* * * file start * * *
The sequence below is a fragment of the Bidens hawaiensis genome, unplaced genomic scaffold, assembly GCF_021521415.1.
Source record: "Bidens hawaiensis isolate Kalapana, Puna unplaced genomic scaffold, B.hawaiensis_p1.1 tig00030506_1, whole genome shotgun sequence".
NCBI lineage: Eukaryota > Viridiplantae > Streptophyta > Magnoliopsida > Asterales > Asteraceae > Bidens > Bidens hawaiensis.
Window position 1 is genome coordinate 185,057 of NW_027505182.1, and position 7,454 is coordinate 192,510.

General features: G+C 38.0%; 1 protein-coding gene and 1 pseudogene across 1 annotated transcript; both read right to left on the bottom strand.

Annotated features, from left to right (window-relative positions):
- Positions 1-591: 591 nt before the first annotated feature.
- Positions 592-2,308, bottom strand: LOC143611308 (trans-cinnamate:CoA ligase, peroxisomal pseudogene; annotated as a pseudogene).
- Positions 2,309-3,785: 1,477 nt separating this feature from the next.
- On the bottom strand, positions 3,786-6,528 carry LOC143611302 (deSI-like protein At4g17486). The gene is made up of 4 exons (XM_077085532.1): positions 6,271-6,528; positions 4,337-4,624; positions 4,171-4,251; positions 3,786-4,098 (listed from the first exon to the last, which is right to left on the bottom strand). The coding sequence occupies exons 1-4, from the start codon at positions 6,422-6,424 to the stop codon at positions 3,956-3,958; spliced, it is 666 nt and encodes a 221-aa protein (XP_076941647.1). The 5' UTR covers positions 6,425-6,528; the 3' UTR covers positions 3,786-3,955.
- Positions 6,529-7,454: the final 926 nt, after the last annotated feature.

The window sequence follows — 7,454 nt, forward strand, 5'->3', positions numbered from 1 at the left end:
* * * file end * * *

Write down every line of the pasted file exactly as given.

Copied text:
The sequence below is a fragment of the Bidens hawaiensis genome, unplaced genomic scaffold, assembly GCF_021521415.1.
Source record: "Bidens hawaiensis isolate Kalapana, Puna unplaced genomic scaffold, B.hawaiensis_p1.1 tig00030506_1, whole genome shotgun sequence".
NCBI lineage: Eukaryota > Viridiplantae > Streptophyta > Magnoliopsida > Asterales > Asteraceae > Bidens > Bidens hawaiensis.
Window position 1 is genome coordinate 185,057 of NW_027505182.1, and position 7,454 is coordinate 192,510.

General features: G+C 38.0%; 1 protein-coding gene and 1 pseudogene across 1 annotated transcript; both read right to left on the bottom strand.

Annotated features, from left to right (window-relative positions):
- Positions 1-591: 591 nt before the first annotated feature.
- Positions 592-2,308, bottom strand: LOC143611308 (trans-cinnamate:CoA ligase, peroxisomal pseudogene; annotated as a pseudogene).
- Positions 2,309-3,785: 1,477 nt separating this feature from the next.
- On the bottom strand, positions 3,786-6,528 carry LOC143611302 (deSI-like protein At4g17486). The gene is made up of 4 exons (XM_077085532.1): positions 6,271-6,528; positions 4,337-4,624; positions 4,171-4,251; positions 3,786-4,098 (listed from the first exon to the last, which is right to left on the bottom strand). The coding sequence occupies exons 1-4, from the start codon at positions 6,422-6,424 to the stop codon at positions 3,956-3,958; spliced, it is 666 nt and encodes a 221-aa protein (XP_076941647.1). The 5' UTR covers positions 6,425-6,528; the 3' UTR covers positions 3,786-3,955.
- Positions 6,529-7,454: the final 926 nt, after the last annotated feature.

The window sequence follows — 7,454 nt, forward strand, 5'->3', positions numbered from 1 at the left end: